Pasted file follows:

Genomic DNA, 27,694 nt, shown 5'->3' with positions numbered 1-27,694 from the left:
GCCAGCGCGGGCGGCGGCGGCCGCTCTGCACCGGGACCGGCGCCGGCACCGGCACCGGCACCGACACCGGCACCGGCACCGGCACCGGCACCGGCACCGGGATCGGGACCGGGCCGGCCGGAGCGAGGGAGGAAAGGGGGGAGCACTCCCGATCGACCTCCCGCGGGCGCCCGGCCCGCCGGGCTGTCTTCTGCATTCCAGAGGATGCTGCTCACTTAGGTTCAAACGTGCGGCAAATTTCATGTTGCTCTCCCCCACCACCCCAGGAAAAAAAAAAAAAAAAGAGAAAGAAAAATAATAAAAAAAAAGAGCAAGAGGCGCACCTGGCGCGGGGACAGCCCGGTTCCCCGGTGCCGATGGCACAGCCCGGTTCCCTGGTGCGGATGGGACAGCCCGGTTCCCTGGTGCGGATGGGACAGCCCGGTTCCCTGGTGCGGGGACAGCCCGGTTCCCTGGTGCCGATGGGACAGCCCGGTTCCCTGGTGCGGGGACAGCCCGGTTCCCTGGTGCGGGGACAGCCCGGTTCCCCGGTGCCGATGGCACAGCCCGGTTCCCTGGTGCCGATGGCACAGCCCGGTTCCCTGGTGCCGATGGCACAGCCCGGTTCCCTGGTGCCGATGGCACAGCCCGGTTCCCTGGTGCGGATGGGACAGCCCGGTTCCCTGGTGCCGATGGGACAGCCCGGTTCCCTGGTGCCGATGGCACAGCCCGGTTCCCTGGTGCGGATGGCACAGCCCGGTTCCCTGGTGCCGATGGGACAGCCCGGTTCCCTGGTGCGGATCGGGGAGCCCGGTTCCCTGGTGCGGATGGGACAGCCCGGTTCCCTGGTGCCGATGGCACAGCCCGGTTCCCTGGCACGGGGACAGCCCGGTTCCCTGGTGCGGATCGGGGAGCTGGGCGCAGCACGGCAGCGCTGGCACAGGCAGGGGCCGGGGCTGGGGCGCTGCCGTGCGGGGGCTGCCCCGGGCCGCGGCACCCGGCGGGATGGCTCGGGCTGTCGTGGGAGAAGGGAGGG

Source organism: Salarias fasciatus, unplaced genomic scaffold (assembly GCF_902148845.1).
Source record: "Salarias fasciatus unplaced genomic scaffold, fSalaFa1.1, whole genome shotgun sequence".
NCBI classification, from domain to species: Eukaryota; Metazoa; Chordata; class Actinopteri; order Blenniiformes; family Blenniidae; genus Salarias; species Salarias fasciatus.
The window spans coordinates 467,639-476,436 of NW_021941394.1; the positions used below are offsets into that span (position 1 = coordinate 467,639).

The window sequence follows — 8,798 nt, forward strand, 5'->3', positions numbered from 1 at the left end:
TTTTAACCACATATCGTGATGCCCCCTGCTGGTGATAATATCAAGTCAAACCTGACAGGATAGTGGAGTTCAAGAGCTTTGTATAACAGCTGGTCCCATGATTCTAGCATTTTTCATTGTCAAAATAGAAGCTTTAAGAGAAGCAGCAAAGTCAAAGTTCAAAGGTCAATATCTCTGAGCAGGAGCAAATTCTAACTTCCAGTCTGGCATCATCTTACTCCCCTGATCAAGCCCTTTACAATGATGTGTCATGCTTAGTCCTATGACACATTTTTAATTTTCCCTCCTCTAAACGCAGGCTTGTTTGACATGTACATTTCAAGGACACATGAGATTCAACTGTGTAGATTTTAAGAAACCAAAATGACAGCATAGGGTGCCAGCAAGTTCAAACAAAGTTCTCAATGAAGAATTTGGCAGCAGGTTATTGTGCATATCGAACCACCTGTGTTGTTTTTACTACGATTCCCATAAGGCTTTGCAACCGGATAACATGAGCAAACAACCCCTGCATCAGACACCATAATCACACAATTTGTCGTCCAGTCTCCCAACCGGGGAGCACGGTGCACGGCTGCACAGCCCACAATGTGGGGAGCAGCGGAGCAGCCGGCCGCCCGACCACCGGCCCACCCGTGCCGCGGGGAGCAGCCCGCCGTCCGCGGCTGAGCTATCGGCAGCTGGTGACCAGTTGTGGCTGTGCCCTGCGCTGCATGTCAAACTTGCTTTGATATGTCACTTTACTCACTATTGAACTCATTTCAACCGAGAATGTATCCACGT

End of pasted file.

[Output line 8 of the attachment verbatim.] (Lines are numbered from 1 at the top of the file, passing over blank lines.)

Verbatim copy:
TTTTAACCACATATCGTGATGCCCCCTGCTGGTGATAATATCAAGTCAAACCTGACAGGATAGTGGAGTTCAAGAGCTTTGTATAACAGCTGGTCCCATGATTCTAGCATTTTTCATTGTCAAAATAGAAGCTTTAAGAGAAGCAGCAAAGTCAAAGTTCAAAGGTCAATATCTCTGAGCAGGAGCAAATTCTAACTTCCAGTCTGGCATCATCTTACTCCCCTGATCAAGCCCTTTACAATGATGTGTCATGCTTAGTCCTATGACACATTTTTAATTTTCCCTCCTCTAAACGCAGGCTTGTTTGACATGTACATTTCAAGGACACATGAGATTCAACTGTGTAGATTTTAAGAAACCAAAATGACAGCATAGGGTGCCAGCAAGTTCAAACAAAGTTCTCAATGAAGAATTTGGCAGCAGGTTATTGTGCATATCGAACCACCTGTGTTGTTTTTACTACGATTCCCATAAGGCTTTGCAACCGGATAACATGAGCAAACAACCCCTGCATCAGACACCATAATCACACAATTTGTCGTCCAGTCTCCCAACCGGGGAGCACGGTGCACGGCTGCACAGCCCACAATGTGGGGAGCAGCGGAGCAGCCGGCCGCCCGACCACCGGCCCACCCGTGCCGCGGGGAGCAGCCCGCCGTCCGCGGCTGAGCTATCGGCAGCTGGTGACCAGTTGTGGCTGTGCCCTGCGCTGCATGTCAAACTTGCTTTGATATGTCACTTTACTCACTATTGAACTCATTTCAACCGAGAATGTATCCACGT